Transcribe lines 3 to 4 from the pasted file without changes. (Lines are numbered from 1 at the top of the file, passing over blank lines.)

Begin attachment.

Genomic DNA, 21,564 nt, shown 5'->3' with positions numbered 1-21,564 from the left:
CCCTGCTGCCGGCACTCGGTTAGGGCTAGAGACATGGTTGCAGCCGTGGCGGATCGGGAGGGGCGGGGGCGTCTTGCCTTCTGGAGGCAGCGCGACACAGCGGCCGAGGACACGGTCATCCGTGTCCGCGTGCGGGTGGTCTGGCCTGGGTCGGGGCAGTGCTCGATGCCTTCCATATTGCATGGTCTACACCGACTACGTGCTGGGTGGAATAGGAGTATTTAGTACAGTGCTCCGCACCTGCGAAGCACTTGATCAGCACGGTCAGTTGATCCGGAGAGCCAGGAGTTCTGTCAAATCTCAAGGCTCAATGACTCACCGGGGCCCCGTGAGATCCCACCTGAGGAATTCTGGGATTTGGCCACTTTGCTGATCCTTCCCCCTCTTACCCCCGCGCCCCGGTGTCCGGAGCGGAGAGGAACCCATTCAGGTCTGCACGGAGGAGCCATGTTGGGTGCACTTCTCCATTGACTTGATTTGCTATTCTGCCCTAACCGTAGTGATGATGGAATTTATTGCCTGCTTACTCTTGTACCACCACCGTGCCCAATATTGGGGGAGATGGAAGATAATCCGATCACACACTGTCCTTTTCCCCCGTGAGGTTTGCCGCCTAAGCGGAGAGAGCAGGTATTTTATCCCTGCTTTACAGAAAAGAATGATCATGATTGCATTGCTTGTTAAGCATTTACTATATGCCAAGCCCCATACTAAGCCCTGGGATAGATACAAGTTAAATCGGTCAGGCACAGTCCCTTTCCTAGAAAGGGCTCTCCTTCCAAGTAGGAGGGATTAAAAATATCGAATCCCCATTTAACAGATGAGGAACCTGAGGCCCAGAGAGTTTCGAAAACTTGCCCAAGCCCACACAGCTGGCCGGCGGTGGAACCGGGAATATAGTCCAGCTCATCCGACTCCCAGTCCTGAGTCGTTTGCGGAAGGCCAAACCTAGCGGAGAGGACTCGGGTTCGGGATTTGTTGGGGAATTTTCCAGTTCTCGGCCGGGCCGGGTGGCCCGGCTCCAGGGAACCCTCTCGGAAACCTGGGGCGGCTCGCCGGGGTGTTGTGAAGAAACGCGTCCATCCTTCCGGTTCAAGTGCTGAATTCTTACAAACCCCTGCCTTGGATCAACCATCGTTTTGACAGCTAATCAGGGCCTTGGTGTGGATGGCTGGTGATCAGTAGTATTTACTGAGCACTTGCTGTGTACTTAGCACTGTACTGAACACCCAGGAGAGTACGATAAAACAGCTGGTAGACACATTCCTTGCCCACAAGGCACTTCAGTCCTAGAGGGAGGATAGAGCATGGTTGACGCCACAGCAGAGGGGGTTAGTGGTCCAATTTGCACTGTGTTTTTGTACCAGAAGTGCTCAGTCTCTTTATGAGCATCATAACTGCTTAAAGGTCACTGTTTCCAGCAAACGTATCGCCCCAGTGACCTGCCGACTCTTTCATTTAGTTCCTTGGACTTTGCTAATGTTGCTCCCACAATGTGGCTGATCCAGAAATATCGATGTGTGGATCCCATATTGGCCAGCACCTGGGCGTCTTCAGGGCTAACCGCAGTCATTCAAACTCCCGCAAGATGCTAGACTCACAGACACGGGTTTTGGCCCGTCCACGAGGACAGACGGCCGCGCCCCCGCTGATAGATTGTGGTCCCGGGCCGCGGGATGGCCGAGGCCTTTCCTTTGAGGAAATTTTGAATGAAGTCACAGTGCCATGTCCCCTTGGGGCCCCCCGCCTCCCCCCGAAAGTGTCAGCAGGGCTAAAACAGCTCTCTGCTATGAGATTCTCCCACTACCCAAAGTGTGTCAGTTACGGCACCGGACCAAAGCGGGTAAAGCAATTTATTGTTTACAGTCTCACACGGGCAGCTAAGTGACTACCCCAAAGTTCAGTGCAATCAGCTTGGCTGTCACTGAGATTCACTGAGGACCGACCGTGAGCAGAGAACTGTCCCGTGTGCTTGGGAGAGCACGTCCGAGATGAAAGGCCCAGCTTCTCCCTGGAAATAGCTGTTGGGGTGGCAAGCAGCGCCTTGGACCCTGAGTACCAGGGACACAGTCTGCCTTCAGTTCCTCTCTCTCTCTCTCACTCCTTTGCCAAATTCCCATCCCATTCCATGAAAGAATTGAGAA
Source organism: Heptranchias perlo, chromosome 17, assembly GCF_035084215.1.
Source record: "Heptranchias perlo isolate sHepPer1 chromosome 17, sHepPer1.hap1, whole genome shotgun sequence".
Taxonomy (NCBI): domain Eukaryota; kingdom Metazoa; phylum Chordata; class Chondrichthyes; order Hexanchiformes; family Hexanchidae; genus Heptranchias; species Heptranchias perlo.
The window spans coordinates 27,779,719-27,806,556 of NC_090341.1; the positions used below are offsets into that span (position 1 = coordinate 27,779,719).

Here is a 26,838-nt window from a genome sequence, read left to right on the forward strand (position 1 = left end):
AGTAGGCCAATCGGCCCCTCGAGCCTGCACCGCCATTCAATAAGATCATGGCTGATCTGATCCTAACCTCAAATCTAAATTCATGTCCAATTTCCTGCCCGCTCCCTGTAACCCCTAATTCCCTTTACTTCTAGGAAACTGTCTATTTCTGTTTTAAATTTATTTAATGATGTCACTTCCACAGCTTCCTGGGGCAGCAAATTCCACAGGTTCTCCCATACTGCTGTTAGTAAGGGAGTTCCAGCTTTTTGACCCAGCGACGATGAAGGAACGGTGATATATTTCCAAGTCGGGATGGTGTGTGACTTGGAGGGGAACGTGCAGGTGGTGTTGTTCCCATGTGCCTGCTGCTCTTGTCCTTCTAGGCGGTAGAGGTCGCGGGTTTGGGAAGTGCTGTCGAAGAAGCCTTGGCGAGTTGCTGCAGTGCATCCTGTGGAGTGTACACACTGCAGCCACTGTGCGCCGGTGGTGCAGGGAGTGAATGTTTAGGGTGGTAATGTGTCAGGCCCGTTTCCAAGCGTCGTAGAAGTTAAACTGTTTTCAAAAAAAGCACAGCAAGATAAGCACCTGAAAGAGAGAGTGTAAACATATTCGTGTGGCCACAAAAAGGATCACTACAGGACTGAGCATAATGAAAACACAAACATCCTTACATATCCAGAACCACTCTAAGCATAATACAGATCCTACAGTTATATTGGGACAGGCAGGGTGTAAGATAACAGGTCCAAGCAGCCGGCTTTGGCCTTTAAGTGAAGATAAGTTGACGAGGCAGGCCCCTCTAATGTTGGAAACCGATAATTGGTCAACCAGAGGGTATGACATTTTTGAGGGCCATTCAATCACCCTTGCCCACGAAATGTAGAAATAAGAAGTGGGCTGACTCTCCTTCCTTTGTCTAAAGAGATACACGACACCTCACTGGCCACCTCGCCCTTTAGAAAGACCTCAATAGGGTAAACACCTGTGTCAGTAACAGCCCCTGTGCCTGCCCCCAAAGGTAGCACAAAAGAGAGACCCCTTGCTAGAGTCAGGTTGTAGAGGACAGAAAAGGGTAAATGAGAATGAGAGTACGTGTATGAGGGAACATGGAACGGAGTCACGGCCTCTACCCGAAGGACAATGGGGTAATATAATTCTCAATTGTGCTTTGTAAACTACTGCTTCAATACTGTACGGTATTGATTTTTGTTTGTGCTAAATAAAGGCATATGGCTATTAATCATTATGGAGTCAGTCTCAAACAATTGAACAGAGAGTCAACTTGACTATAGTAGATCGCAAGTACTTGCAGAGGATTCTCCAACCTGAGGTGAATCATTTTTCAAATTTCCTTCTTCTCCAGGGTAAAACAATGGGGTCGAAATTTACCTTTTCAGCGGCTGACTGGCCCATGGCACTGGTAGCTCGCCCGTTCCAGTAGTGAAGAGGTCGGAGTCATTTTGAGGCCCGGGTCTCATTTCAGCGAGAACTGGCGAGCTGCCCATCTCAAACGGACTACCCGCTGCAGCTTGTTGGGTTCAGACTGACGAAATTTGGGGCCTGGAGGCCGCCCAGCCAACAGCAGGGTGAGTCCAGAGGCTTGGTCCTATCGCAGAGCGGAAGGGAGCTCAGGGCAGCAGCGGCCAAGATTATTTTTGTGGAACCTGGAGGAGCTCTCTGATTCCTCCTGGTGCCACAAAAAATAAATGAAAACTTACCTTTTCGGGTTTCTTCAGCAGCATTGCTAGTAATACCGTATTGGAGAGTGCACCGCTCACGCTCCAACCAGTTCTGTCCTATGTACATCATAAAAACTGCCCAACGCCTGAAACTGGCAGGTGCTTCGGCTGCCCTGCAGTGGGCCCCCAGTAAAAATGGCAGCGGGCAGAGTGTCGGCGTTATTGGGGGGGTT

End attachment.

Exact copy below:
Source organism: Heptranchias perlo, chromosome 17, assembly GCF_035084215.1.
Source record: "Heptranchias perlo isolate sHepPer1 chromosome 17, sHepPer1.hap1, whole genome shotgun sequence".